Pulse on the Pandemic: Addiction & Treatment
The coronavirus has affected nearly every aspect of our society. Just as our daily routines, personal habits, and day to day frameworks we use to navigate the human experience have all been disrupted, so too, has the social capacity to help those who are struggling.
To keep a pulse on the impact of the pandemic on addiction and treatment, this article surveyed four experts to get a sense of where we are with addiction and treatment during the coronavirus crisis. This article covers the impact on those seeking treatment, modes of treatment (remote vs. in-person sessions), and the opioid crisis, as well as tips to manage the lifting of restrictions and resources for those who cannot access care.
Post-Pandemic Increase in Intakes/People Needing Treatment
When asked whether there would be a post-pandemic increase in people needing treatment and/or intakes, the consensus is that there is and will be an increased need for treatment. However, it is important to point out that despite the increased need, the ability to pay could affect the number of intakes we see.
On one hand, the pandemic has brought increased isolation, less connection, fewer distractions, and heightened stress – all of which are known risk factors for substance use. “Our world has been experiencing so much trauma collectively that for those with pre-existing mental health issues, people are now even more uncomfortable so they ask for help”, says Dr. Julia Rosengren, a San Diego based psychologist and addiction specialist.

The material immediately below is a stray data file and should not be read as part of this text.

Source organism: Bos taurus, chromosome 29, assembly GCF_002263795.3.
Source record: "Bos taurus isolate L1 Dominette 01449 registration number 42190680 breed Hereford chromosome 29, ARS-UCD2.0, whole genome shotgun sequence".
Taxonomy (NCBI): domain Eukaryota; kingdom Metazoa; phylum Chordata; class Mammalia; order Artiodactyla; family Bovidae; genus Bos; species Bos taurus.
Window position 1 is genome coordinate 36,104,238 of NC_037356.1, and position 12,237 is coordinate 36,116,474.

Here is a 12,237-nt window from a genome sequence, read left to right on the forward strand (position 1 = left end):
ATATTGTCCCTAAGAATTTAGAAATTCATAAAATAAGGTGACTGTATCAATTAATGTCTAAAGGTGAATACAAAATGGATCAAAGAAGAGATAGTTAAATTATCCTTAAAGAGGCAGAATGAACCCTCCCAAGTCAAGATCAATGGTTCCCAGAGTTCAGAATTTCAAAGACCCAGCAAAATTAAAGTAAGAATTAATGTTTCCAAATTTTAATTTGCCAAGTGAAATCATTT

On the other hand, as more people find themselves without employment and/or insurance, “… the capacity to pay will be a primary factor [of intake numbers],” says Dr. Tom Horvath, co-founder of SMART Recovery and President of Practical Recovery, adding, “I can imagine the behavioral health services collectively getting smaller, despite the increased need.”
With an already significant gap between those who need treatment and those who can access that treatment, the pandemic could serve to increase the need – yet widen the gap between those who can get treatment and those who cannot.
An Increase in Telehealth Services
In recent years, telehealth has grown in popularity among the medical and behavioral health communities, but the COVID crisis has made telehealth a necessity, even for those reluctant to embrace the shift toward online care for addiction treatment during a pandemic. While this could be beneficial for both patients and providers, there could be some drawbacks, or at least some issues to remain mindful of.
Dr. Kenneth Leonard, director of CRIA and Professor of Psychiatry in the Jacobs School of Medicine and Biomedical Sciences at the University at Buffalo, sees this trend continuing. “We have heard anecdotally from psychiatry providers that the “no show” rate has declined dramatically and that the patients prefer [online] treatment.”